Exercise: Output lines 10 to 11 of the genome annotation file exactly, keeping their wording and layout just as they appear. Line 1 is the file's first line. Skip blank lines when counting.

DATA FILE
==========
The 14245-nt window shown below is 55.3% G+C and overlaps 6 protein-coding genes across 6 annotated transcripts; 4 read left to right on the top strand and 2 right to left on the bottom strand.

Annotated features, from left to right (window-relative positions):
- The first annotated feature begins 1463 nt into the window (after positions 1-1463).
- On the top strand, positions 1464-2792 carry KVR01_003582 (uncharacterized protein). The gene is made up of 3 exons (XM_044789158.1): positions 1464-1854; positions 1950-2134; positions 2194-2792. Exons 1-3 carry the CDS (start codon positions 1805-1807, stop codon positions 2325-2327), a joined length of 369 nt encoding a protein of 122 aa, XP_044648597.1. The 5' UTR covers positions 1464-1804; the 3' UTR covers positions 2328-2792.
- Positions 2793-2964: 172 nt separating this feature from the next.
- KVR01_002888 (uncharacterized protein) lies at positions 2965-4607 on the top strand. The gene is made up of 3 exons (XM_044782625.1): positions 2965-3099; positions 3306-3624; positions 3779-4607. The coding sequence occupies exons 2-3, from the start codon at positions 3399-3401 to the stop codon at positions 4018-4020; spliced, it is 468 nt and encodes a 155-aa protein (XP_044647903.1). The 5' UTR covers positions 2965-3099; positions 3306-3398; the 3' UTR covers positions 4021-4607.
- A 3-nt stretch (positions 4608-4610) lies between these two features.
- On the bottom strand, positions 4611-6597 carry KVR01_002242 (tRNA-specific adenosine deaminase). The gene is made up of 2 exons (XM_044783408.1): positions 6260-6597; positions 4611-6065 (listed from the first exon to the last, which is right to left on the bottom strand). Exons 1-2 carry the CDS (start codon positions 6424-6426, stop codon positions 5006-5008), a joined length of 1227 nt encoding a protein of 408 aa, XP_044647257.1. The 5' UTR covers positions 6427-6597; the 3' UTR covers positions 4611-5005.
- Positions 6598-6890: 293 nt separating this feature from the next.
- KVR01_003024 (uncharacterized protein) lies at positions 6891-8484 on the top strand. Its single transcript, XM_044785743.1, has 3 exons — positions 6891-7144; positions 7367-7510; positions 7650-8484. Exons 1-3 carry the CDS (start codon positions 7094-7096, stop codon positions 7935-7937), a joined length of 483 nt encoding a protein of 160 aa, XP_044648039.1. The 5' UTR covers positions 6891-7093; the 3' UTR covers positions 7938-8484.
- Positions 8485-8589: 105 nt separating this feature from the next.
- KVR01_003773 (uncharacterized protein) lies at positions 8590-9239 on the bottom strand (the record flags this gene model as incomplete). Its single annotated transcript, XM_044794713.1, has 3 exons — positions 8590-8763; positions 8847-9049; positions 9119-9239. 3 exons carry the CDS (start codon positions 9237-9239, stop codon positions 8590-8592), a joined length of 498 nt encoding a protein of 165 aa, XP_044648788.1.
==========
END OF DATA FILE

- KVR01_003024 (uncharacterized protein) lies at positions 6891-8484 on the top strand. Its single transcript, XM_044785743.1, has 3 exons — positions 6891-7144; positions 7367-7510; positions 7650-8484. Exons 1-3 carry the CDS (start codon positions 7094-7096, stop codon positions 7935-7937), a joined length of 483 nt encoding a protein of 160 aa, XP_044648039.1. The 5' UTR covers positions 6891-7093; the 3' UTR covers positions 7938-8484.
- Positions 8485-8589: 105 nt separating this feature from the next.